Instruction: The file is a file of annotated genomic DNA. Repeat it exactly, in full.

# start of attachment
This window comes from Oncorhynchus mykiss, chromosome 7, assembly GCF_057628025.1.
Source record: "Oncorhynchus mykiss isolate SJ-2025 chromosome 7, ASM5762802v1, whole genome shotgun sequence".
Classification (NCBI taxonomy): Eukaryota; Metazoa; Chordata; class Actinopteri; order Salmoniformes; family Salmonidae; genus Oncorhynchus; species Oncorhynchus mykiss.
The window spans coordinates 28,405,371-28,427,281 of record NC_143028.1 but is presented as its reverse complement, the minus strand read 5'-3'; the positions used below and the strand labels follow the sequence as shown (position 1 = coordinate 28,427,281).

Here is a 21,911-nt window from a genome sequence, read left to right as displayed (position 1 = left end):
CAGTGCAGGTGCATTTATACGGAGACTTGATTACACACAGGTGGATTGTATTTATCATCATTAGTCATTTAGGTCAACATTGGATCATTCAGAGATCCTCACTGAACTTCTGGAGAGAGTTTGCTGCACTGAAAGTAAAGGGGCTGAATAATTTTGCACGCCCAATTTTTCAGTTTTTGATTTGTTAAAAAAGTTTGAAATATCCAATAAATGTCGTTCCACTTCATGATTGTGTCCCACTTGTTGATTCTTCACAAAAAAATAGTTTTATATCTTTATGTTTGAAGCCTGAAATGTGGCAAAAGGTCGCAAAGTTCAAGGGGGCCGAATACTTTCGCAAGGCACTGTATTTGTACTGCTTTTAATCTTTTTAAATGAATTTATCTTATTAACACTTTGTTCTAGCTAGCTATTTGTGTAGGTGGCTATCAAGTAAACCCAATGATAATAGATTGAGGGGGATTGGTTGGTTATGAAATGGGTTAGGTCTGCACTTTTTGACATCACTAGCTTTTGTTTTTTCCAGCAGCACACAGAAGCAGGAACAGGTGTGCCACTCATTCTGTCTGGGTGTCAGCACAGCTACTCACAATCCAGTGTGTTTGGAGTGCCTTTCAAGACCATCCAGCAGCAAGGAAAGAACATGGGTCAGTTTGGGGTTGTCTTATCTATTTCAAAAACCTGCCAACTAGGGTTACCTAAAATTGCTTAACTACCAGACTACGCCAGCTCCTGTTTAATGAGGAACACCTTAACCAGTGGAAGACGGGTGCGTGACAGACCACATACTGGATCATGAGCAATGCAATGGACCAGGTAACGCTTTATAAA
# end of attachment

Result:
This window comes from Oncorhynchus mykiss, chromosome 7, assembly GCF_057628025.1.
Source record: "Oncorhynchus mykiss isolate SJ-2025 chromosome 7, ASM5762802v1, whole genome shotgun sequence".
Classification (NCBI taxonomy): Eukaryota; Metazoa; Chordata; class Actinopteri; order Salmoniformes; family Salmonidae; genus Oncorhynchus; species Oncorhynchus mykiss.
The window spans coordinates 28,405,371-28,427,281 of record NC_143028.1 but is presented as its reverse complement, the minus strand read 5'-3'; the positions used below and the strand labels follow the sequence as shown (position 1 = coordinate 28,427,281).

Here is a 21,911-nt window from a genome sequence, read left to right as displayed (position 1 = left end):
CAGTGCAGGTGCATTTATACGGAGACTTGATTACACACAGGTGGATTGTATTTATCATCATTAGTCATTTAGGTCAACATTGGATCATTCAGAGATCCTCACTGAACTTCTGGAGAGAGTTTGCTGCACTGAAAGTAAAGGGGCTGAATAATTTTGCACGCCCAATTTTTCAGTTTTTGATTTGTTAAAAAAGTTTGAAATATCCAATAAATGTCGTTCCACTTCATGATTGTGTCCCACTTGTTGATTCTTCACAAAAAAATAGTTTTATATCTTTATGTTTGAAGCCTGAAATGTGGCAAAAGGTCGCAAAGTTCAAGGGGGCCGAATACTTTCGCAAGGCACTGTATTTGTACTGCTTTTAATCTTTTTAAATGAATTTATCTTATTAACACTTTGTTCTAGCTAGCTATTTGTGTAGGTGGCTATCAAGTAAACCCAATGATAATAGATTGAGGGGGATTGGTTGGTTATGAAATGGGTTAGGTCTGCACTTTTTGACATCACTAGCTTTTGTTTTTTCCAGCAGCACACAGAAGCAGGAACAGGTGTGCCACTCATTCTGTCTGGGTGTCAGCACAGCTACTCACAATCCAGTGTGTTTGGAGTGCCTTTCAAGACCATCCAGCAGCAAGGAAAGAACATGGGTCAGTTTGGGGTTGTCTTATCTATTTCAAAAACCTGCCAACTAGGGTTACCTAAAATTGCTTAACTACCAGACTACGCCAGCTCCTGTTTAATGAGGAACACCTTAACCAGTGGAAGACGGGTGCGTGACAGACCACATACTGGATCATGAGCAATGCAATGGACCAGGTAACGCTTTATAAA